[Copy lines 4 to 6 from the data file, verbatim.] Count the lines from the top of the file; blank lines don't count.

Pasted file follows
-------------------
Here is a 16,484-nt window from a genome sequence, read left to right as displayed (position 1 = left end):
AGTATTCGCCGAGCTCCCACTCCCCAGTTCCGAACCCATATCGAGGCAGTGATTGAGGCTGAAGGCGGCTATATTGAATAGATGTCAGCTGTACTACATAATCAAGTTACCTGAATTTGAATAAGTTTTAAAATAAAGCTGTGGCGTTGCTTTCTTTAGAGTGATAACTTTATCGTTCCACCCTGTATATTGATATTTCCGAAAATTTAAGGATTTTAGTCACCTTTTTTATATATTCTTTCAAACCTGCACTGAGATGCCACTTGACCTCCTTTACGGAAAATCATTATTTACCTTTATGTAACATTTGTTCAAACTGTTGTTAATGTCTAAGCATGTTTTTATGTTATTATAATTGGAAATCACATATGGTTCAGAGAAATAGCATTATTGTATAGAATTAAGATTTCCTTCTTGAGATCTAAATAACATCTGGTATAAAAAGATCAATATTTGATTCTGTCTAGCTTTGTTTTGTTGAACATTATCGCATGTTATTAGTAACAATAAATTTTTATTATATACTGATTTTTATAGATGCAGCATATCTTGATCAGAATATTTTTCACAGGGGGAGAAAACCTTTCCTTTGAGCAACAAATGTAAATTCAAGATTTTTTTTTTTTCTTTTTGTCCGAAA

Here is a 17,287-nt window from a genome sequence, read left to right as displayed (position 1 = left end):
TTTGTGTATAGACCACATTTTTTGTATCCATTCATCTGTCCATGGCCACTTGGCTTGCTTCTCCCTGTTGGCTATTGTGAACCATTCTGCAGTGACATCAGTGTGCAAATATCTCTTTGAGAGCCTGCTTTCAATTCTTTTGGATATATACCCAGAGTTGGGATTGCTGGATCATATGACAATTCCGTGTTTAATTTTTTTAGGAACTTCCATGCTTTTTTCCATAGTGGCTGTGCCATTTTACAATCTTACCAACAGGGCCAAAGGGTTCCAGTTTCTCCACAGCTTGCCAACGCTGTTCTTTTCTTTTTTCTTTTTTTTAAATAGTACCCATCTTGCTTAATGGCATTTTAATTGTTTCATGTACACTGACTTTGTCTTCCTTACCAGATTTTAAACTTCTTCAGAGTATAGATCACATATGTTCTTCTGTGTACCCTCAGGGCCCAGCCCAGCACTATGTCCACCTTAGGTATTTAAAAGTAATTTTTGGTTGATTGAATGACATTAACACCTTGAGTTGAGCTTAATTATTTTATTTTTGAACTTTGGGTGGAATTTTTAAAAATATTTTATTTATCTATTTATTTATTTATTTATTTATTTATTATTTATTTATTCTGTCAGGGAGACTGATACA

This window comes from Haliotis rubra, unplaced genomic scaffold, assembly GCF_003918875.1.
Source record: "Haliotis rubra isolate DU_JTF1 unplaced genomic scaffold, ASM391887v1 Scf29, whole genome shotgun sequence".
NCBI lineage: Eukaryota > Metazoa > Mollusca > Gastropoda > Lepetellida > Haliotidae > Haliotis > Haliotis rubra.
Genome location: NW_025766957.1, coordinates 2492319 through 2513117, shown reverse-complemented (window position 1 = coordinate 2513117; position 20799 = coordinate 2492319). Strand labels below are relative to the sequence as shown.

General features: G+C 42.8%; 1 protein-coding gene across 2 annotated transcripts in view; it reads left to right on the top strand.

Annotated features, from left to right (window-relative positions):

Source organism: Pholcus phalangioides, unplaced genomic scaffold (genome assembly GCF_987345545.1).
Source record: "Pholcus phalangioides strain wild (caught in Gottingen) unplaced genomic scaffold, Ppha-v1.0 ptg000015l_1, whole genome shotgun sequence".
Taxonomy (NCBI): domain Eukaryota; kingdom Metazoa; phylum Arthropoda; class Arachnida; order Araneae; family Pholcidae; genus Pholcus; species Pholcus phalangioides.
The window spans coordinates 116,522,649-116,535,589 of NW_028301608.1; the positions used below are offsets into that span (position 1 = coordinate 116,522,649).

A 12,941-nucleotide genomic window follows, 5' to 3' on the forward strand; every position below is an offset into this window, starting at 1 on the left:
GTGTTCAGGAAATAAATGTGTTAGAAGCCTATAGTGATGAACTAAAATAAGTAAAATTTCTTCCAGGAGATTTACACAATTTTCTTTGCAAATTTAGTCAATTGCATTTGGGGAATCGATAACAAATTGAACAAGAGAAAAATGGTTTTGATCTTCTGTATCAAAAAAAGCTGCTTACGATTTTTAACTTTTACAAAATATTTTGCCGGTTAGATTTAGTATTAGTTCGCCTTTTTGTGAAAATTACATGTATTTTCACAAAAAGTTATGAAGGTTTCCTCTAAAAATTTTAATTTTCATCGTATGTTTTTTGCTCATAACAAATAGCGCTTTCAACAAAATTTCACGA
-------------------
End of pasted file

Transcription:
TTTGTGTATAGACCACATTTTTTGTATCCATTCATCTGTCCATGGCCACTTGGCTTGCTTCTCCCTGTTGGCTATTGTGAACCATTCTGCAGTGACATCAGTGTGCAAATATCTCTTTGAGAGCCTGCTTTCAATTCTTTTGGATATATACCCAGAGTTGGGATTGCTGGATCATATGACAATTCCGTGTTTAATTTTTTTAGGAACTTCCATGCTTTTTTCCATAGTGGCTGTGCCATTTTACAATCTTACCAACAGGGCCAAAGGGTTCCAGTTTCTCCACAGCTTGCCAACGCTGTTCTTTTCTTTTTTCTTTTTTTTAAATAGTACCCATCTTGCTTAATGGCATTTTAATTGTTTCATGTACACTGACTTTGTCTTCCTTACCAGATTTTAAACTTCTTCAGAGTATAGATCACATATGTTCTTCTGTGTACCCTCAGGGCCCAGCCCAGCACTATGTCCACCTTAGGTATTTAAAAGTAATTTTTGGTTGATTGAATGACATTAACACCTTGAGTTGAGCTTAATTATTTTATTTTTGAACTTTGGGTGGAATTTTTAAAAATATTTTATTTATCTATTTATTTATTTATTTATTTATTTATTATTTATTTATTCTGTCAGGGAGACTGATACA

This window comes from Haliotis rubra, unplaced genomic scaffold, assembly GCF_003918875.1.
Source record: "Haliotis rubra isolate DU_JTF1 unplaced genomic scaffold, ASM391887v1 Scf29, whole genome shotgun sequence".